Monday, March 23, 2015

Why Be a Basketball Coach: Look to Mike Brey

I am one of five people on a committee to hire the next head boys basketball coach at the high school where I teach. In the middle of March Madness, I have often wondered "why would anyone want to be a head basketball coach?" 

A basketball coach is under scrutiny like no other. The gym floor is a giant fishbowl. Unlike the other *higher* profile sports (football, baseball and maybe soccer) we see but five athletes in action at one time. It's amazing what one can see when perched 10 feet above athletes who are quite recognizable (from the bleachers that sit at an angle mind you), isn't it?! 
Coach Mike Brey came to Notre Dame from the University of Delaware. He has a great story about going to Rehoboth & getting the call for the job...
Watching the number of high school, collegiate and professional games that I do, I am amazed at just how many people believe they know more than the coach. They know better on any given play what should go down. However, I have yet to see their applications for the job. They are being accepted until the end of the month...

Mike Brey has been the head coach at my alma mater since 2000. He has been heavily criticized for his inability to take teams "to the next level." In seven post-season appearances (including this year), the Fighting Irish have played in the Sweet Sixteen but two times. Perhaps Notre Dame fans are barking a little less this week...and they should. Why? Not only did they defeat Duke and UNC to win the ACC Championship, but reading about Coach Brey in the Chicago Tribune revealed to me a personal sacrifice he has made for this group.

It also shed some insight into why men and women often seek the job he holds:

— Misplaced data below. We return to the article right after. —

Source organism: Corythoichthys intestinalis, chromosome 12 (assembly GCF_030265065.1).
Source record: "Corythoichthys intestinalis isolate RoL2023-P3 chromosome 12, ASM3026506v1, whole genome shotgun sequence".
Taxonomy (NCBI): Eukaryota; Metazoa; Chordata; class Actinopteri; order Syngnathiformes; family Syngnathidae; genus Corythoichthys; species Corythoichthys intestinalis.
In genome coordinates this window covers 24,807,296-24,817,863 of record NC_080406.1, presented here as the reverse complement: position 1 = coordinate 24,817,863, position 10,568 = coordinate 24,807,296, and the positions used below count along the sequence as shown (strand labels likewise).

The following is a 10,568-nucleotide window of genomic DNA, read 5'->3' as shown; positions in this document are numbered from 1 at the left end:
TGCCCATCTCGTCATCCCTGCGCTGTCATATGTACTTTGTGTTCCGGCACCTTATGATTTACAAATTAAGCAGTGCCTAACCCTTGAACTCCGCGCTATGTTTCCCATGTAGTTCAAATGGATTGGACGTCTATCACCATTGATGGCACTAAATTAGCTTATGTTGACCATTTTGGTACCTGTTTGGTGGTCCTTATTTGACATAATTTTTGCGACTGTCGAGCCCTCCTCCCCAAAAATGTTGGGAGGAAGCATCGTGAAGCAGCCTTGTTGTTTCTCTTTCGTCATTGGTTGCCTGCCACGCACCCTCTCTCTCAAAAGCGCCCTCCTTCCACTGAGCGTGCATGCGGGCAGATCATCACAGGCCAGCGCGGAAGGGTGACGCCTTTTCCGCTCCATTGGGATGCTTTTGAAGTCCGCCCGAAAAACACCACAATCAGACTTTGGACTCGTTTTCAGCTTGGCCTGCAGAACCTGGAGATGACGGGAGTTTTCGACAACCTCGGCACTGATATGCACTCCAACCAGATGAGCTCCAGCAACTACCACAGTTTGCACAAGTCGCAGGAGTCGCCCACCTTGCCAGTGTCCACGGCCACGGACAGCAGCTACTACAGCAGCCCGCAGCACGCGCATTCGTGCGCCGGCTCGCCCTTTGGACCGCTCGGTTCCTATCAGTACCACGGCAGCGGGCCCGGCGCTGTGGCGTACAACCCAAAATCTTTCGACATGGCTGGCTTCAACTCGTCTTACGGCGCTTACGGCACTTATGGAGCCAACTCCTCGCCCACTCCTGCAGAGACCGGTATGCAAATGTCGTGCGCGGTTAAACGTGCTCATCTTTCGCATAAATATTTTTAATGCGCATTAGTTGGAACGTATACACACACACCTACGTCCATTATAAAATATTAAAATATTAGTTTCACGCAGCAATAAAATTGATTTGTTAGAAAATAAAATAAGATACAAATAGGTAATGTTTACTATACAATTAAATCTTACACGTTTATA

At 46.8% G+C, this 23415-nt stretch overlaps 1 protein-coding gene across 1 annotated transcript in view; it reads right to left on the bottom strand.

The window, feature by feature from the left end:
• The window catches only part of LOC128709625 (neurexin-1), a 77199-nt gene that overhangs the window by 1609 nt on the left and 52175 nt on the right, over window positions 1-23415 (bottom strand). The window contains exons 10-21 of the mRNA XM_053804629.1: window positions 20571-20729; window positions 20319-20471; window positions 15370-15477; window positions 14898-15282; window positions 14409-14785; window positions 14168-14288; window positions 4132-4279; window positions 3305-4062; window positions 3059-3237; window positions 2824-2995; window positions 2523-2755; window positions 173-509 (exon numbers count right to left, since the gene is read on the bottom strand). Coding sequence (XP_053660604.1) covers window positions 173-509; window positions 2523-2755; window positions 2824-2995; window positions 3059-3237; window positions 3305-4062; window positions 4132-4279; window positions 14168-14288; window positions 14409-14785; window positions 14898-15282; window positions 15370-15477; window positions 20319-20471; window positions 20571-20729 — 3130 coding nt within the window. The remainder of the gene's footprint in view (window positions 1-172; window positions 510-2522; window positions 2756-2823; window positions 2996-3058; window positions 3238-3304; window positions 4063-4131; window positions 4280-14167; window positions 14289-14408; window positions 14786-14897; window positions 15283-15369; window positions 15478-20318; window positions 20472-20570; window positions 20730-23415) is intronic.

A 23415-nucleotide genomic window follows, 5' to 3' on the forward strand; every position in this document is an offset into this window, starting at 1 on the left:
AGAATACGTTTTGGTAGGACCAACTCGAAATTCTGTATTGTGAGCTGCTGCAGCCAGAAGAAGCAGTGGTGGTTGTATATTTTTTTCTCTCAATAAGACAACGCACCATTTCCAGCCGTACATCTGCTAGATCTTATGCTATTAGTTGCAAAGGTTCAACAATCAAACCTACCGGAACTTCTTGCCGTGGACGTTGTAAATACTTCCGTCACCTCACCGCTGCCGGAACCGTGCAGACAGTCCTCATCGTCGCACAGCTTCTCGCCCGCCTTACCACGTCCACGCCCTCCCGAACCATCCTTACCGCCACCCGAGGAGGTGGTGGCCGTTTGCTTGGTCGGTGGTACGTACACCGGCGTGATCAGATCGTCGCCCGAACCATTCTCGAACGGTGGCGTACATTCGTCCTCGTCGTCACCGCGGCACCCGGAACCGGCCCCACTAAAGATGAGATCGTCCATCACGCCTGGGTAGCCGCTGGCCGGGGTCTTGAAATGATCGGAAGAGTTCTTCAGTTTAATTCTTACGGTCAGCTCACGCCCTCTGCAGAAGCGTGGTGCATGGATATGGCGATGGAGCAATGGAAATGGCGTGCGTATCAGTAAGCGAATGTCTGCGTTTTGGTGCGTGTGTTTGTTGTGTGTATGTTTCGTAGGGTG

• They have been shaped by other great coaches.
  • They have a life coach.
  • They are unselfish—they know that the work is never about them.
  • They don't shy away from intensity and hard work.
  • They understand something about the psychology of winning.
  • There's a deeper force that guides everything they do.
Mike Brey celebrated his 56th birthday on Sunday, the day after his team, the 3 seed in the Midwest bracket won in an exciting overtime game against Butler (67-64). With my heart full of adrenaline, I shared with the world two words: Survive and Advance. Let's do this Irish. Brey looked calm and relaxed, satisfied and joyful.
My mother's maiden name is Naugthon (a derivation of Connaughton). I have joked with other fans that I think we're related.
But as I came to find out from David Haugh, earlier on game day morning, Mike Brey's mother, Betty Brey, died of a heart attack. She was 84 years old. She was his "life coach." She might also be a reason that he applied for the job he did. Mike Brey didn't tell his team about his loss. He wanted the night to be about them and for them. 

St. Thomas Aquinas writes "to love is to will the good of the other." To me, Mike Brey must love his athletes and his job. But we also know he loved his mother. And she wouldn't have wanted it any other way. Get the win Irish. Survive...and Advance.

Photo Credts
Connaughton & Brey

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